(I just copied and pasted from Xanga with photos and all. Let’s see what happens.)
I like old-fashioned stain, the kind you brush on and wipe off, leaving whatever has soaked into the wood. There are tinted varnishes but they’re tricky and unforgiving. There are stains that have varnish included, but I don’t trust those either.
Somewhere I’ve misplaced all my painting stuff. So I’m applying the stain with an old sock. Note how I’m using nitril gloves. When I was younger (a year or two ago) I used to do this bare-handed. Now I’m an old fuddy-duddy who looks after his nails.
The desk has been chemically stripped and sanded as clean and bare as I can get it. It doesn’t get rid of all the old color (there’s some dark color in the grain and some of the dents) but enough that the new finish will look good.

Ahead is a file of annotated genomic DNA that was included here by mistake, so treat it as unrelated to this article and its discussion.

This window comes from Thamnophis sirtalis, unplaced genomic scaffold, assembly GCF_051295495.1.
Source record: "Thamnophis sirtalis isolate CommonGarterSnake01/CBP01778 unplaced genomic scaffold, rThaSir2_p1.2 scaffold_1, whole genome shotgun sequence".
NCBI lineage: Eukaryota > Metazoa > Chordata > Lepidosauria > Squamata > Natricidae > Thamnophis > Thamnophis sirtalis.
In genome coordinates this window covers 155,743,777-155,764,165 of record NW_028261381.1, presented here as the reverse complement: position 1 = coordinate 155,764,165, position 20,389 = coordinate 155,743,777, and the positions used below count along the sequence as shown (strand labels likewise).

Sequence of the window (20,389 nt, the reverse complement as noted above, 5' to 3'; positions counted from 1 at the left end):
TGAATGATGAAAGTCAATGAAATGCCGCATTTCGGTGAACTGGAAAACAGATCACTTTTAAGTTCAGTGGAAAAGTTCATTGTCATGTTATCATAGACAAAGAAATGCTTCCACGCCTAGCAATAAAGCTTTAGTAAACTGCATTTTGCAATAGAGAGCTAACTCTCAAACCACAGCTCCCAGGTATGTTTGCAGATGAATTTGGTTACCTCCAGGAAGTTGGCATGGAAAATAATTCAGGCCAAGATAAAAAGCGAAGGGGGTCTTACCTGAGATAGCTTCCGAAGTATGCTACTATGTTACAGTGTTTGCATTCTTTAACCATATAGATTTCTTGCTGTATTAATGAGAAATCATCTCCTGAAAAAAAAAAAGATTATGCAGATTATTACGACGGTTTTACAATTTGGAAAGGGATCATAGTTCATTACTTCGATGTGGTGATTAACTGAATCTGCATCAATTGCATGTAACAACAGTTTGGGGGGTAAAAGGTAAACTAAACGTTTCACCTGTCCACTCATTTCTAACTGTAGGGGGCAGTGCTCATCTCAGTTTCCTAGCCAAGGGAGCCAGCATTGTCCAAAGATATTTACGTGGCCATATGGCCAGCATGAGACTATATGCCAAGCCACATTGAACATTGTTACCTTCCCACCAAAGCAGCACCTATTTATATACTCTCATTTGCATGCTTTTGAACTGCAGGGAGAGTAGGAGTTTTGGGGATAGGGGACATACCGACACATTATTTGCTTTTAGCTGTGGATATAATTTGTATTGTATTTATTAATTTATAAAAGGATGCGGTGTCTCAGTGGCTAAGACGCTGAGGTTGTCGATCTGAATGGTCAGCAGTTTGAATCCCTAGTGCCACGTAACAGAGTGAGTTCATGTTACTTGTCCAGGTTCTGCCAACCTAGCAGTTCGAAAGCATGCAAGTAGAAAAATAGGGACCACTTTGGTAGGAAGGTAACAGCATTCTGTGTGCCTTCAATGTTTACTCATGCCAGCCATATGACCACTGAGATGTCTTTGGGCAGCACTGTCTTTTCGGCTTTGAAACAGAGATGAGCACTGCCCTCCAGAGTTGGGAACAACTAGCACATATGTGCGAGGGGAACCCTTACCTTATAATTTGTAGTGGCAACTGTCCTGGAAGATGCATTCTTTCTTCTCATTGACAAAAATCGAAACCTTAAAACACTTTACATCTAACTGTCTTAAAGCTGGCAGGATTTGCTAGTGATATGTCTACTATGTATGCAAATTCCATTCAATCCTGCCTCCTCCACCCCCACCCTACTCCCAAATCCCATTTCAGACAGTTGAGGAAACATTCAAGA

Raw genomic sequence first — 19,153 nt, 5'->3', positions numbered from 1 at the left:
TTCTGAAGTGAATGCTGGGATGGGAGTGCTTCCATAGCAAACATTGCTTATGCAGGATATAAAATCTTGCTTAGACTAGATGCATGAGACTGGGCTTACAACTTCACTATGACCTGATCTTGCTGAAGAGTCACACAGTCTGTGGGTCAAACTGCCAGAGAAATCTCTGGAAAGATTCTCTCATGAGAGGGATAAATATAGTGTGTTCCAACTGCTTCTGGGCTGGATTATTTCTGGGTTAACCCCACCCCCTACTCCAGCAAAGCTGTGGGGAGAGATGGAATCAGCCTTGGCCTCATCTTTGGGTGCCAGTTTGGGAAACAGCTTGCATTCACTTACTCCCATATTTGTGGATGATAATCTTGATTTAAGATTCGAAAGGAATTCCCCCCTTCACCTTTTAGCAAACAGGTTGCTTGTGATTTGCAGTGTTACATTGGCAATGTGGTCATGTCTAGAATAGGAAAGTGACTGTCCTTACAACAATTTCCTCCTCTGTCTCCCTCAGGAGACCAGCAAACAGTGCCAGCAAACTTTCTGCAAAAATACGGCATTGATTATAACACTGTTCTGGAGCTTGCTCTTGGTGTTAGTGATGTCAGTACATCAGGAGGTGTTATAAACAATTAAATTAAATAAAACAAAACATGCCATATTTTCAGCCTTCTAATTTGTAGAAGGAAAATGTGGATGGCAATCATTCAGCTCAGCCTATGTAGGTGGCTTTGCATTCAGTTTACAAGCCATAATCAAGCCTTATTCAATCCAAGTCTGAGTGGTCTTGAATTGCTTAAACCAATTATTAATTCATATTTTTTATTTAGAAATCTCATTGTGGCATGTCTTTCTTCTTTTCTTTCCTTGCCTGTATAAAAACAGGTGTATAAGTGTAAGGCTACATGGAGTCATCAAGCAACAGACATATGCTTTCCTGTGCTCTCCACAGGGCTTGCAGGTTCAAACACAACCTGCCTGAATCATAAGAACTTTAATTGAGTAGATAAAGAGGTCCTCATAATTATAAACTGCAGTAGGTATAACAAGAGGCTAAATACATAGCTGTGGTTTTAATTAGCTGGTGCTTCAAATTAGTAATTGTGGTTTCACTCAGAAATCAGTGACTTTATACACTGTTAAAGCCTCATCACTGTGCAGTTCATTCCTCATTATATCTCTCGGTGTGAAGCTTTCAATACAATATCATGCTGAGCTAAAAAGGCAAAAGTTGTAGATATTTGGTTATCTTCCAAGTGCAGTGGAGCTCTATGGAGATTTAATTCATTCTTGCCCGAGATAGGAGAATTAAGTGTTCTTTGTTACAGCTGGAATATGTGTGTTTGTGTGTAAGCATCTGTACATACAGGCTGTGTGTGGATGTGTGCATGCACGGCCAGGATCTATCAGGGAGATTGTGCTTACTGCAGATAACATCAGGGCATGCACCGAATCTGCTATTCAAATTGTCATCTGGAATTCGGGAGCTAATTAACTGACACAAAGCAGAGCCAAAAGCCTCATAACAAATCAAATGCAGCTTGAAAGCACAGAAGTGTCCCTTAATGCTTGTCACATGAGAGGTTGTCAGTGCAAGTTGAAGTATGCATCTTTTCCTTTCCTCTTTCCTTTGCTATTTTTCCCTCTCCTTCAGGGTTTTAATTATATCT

They call this tiger oak or quarter-sawed oak because it’s cut on an angle to bring out those cool stripes. For the plywood, the veneer was also cut at the quarter angle and glued in strips.
The stain gets slopped on and spread around. It has to sit 5-15 minutes and then I wipe it off. Here you can see blemishes of the old stain, like age spots.
The end result looks quite different from the bare wood, and lighter and more even than the original finish.
In a couple of days when it’s good and dry, I’ll varnish it with oil-based polyurethane. My one experiment with water-based poly was a disaster.
Here’s what the desk bases look like. They’re darker because they seemed to have a darker original finish than the top, and it was really hard to strip them down to bare wood. It will still look good, I think.